Excel for lawyers is also being used to keep track of the status of legal cases, with spreadsheets including pertinent details like the case ID number, deadlines, estimated and billed hours, updates on client matters, and so on. Similarly, many law firms use Excel for lawyers to assign cases to attorneys. Doing so provides a quick snapshot of who is in charge of what and helps avoid duplication errors.

One downside to this method: Spreadsheets can get disorganized when trying to fit all the information related to cases in one small cell. Plus, think about trying to view or update case details on a mobile device when on the road—In this case, Excel for lawyers wouldn’t be the optimal solution.

Unfortunately, Excel for lawyers  isn’t necessarily designed with collaboration in mind for tracking casework.  As a result, version control becomes another issue. While shared workbooks and the ability to add comments are possible with Microsoft 365, the ability to download and resave files means you can never be entirely certain the latest spreadsheet has all the edits and details added by colleagues. This example is just another limitation to using Excel for lawyers, especially for growing law firms.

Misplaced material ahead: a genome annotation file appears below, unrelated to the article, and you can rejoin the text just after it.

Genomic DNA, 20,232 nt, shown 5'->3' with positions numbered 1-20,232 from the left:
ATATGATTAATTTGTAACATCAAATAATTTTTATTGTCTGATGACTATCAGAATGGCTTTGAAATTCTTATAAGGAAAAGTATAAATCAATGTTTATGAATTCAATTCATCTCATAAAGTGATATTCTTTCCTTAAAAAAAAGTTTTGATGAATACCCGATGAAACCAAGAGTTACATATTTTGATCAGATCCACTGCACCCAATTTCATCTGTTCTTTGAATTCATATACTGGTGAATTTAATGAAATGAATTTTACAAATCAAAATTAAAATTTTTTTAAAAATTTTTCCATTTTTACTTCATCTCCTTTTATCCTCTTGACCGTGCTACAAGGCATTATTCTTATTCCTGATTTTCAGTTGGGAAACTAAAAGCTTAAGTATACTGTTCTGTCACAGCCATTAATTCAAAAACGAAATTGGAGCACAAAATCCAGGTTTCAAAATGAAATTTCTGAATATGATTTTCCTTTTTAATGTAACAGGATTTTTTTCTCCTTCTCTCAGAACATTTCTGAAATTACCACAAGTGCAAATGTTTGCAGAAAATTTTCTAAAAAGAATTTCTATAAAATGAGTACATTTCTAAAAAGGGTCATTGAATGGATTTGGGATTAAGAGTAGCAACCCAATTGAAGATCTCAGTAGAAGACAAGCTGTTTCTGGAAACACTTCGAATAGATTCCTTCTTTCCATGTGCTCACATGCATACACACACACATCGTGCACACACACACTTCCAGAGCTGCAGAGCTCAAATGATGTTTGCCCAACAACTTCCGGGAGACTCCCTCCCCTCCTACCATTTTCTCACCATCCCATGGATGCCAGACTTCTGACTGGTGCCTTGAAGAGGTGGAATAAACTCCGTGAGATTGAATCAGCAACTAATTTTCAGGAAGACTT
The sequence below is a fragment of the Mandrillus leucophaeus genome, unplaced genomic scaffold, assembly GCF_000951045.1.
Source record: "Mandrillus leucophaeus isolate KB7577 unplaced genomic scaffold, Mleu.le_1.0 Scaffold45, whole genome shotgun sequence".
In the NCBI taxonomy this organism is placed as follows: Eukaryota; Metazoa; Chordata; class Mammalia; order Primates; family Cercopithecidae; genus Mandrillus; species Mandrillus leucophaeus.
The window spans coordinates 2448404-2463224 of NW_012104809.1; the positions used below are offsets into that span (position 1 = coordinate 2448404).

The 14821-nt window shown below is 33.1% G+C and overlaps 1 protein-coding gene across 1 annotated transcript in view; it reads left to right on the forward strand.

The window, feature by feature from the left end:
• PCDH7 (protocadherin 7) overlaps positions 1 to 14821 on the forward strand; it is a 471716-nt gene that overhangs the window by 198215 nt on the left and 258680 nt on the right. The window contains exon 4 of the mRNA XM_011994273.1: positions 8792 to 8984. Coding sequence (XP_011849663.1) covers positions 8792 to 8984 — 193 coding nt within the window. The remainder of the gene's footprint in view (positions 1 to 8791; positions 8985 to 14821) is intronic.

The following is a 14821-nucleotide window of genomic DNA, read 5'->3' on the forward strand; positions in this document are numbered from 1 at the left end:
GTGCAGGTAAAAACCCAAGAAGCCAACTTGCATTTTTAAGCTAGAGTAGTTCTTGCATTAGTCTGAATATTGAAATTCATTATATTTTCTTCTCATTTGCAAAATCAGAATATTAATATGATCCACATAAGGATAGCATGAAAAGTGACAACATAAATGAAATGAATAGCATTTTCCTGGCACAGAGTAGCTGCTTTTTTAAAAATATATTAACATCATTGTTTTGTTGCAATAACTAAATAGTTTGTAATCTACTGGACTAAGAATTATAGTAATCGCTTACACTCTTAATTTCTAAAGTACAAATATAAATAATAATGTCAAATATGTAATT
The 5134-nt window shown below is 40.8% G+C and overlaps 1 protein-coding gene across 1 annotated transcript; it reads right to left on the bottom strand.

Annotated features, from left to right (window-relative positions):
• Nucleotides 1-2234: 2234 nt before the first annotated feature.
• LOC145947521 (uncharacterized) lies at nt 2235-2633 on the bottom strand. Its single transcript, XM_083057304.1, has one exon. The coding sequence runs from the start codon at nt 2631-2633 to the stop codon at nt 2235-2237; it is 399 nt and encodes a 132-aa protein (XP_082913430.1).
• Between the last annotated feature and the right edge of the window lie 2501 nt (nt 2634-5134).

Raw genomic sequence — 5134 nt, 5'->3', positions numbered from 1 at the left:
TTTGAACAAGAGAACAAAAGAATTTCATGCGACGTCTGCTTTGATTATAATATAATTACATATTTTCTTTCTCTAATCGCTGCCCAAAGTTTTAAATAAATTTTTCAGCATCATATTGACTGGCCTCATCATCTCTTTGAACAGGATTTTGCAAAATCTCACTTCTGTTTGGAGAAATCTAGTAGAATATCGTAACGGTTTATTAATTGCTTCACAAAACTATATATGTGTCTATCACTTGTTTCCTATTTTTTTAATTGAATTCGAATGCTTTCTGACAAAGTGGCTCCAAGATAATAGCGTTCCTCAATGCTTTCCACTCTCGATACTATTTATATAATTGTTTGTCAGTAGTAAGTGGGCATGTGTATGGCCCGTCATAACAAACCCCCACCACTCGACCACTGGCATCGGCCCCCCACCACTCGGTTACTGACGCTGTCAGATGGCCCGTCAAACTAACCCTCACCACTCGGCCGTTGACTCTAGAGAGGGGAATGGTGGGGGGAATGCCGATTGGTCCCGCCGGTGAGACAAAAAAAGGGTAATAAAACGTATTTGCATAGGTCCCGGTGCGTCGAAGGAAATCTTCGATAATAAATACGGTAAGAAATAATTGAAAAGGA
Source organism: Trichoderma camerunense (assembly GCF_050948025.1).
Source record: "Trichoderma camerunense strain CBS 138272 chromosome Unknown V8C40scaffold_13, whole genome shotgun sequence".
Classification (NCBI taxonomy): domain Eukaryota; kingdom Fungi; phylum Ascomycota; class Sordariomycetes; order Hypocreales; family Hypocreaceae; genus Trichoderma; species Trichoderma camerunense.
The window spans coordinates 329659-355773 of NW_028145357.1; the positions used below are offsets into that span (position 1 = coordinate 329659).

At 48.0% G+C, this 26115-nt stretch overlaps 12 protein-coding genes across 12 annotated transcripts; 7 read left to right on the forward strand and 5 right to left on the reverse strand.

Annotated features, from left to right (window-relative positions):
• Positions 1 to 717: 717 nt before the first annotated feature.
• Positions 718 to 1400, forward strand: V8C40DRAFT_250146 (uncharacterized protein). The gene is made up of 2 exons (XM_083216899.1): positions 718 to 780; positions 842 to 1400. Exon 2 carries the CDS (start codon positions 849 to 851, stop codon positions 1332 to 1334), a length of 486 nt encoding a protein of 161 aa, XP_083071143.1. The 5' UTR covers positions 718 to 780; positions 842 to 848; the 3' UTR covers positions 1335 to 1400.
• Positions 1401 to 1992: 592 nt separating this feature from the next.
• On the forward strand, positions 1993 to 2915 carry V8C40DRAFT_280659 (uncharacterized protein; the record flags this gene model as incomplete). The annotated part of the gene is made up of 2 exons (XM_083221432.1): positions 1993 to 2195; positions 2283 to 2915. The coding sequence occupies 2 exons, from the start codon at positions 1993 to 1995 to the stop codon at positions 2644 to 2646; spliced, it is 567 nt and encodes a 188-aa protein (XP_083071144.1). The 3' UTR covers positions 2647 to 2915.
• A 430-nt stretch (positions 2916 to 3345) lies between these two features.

Using Excel templates for lawyers

An advantage to Excel is that there are a plethora of ready-made templates you can use and useful tutorials to guide you in your efforts. For lawyers, this is a key incentive as it ultimately means less time and energy spent on template creation and figuring out how to use them. 

Below are a handful of helpful Excel templates for legal professionals:

Take a look at our legal document template hub to save even more time with templates for briefs, memos, and more.    

Tools beyond spreadsheets

Now, don’t get us wrong: There’s no question that Excel for lawyers can be a useful tool for solo attorneys and small law firms, especially when you’re just starting out and have limited resources. The tool is ubiquitous in the business world, easy to access, and most people have a general grasp of how to use it.

However, when it comes down to it, Excel for lawyers can only do so much. It lacks the automation capabilities that can help save lawyers’ time, doesn’t offer the best security or permissions needed to deliver secure financial information, and some staff may be averse to using it.